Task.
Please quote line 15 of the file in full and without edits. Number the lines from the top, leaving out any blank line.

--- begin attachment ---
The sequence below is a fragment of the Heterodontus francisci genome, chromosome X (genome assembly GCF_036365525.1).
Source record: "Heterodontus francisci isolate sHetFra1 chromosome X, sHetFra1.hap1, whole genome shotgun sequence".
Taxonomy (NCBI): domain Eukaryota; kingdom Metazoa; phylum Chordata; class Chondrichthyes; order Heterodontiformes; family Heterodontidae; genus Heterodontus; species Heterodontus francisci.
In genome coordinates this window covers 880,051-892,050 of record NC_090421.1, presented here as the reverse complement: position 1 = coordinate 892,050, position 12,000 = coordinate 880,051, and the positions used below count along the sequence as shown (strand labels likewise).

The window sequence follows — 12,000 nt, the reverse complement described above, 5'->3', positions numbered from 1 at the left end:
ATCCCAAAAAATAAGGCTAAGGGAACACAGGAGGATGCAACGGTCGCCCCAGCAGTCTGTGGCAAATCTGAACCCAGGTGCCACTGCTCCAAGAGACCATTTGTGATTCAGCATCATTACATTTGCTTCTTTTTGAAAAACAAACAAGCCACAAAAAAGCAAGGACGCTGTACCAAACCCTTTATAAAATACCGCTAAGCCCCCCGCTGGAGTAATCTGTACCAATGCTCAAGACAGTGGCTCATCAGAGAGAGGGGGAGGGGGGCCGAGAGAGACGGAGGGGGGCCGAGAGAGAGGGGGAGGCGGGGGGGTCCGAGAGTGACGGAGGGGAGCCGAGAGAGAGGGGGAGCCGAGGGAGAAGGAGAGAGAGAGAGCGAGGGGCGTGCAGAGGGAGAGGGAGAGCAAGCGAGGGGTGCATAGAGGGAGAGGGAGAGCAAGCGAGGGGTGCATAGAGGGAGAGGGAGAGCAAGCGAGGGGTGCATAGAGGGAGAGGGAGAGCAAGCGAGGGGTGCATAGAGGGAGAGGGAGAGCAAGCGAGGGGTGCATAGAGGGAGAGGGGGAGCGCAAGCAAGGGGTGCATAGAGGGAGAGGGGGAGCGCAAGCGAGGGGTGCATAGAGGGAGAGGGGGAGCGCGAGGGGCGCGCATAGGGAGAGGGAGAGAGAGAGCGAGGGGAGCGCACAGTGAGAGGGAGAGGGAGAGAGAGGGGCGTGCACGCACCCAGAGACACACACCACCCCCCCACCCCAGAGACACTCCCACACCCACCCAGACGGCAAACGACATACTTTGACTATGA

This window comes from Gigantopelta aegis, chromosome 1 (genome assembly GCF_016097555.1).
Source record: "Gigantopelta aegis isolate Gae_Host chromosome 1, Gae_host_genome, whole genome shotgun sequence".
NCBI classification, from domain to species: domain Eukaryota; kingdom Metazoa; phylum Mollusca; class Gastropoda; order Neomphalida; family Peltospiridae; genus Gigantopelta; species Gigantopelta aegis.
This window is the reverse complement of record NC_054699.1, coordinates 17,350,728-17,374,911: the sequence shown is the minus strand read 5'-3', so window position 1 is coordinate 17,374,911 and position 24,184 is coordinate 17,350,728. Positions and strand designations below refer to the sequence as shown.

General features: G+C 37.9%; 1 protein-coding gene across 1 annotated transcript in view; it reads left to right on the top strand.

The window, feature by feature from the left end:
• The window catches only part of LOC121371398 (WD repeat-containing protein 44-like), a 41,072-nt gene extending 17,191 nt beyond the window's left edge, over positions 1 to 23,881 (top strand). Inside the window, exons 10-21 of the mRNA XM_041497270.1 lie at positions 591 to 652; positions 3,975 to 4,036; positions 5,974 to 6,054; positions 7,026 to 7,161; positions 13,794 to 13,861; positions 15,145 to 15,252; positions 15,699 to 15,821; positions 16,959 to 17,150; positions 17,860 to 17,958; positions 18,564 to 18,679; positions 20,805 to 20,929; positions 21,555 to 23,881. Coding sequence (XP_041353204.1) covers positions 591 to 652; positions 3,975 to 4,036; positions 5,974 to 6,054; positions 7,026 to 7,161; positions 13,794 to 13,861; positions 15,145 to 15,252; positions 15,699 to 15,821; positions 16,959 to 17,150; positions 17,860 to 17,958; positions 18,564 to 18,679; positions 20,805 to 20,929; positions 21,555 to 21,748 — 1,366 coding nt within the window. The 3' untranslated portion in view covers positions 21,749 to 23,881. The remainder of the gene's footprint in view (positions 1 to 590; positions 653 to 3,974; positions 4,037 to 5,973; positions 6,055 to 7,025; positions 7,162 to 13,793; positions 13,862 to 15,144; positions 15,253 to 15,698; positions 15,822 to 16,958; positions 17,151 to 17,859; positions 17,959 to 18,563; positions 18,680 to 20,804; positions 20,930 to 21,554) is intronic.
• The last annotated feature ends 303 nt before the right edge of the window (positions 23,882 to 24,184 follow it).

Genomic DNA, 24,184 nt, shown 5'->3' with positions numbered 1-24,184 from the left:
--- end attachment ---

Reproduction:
Genomic DNA, 24,184 nt, shown 5'->3' with positions numbered 1-24,184 from the left: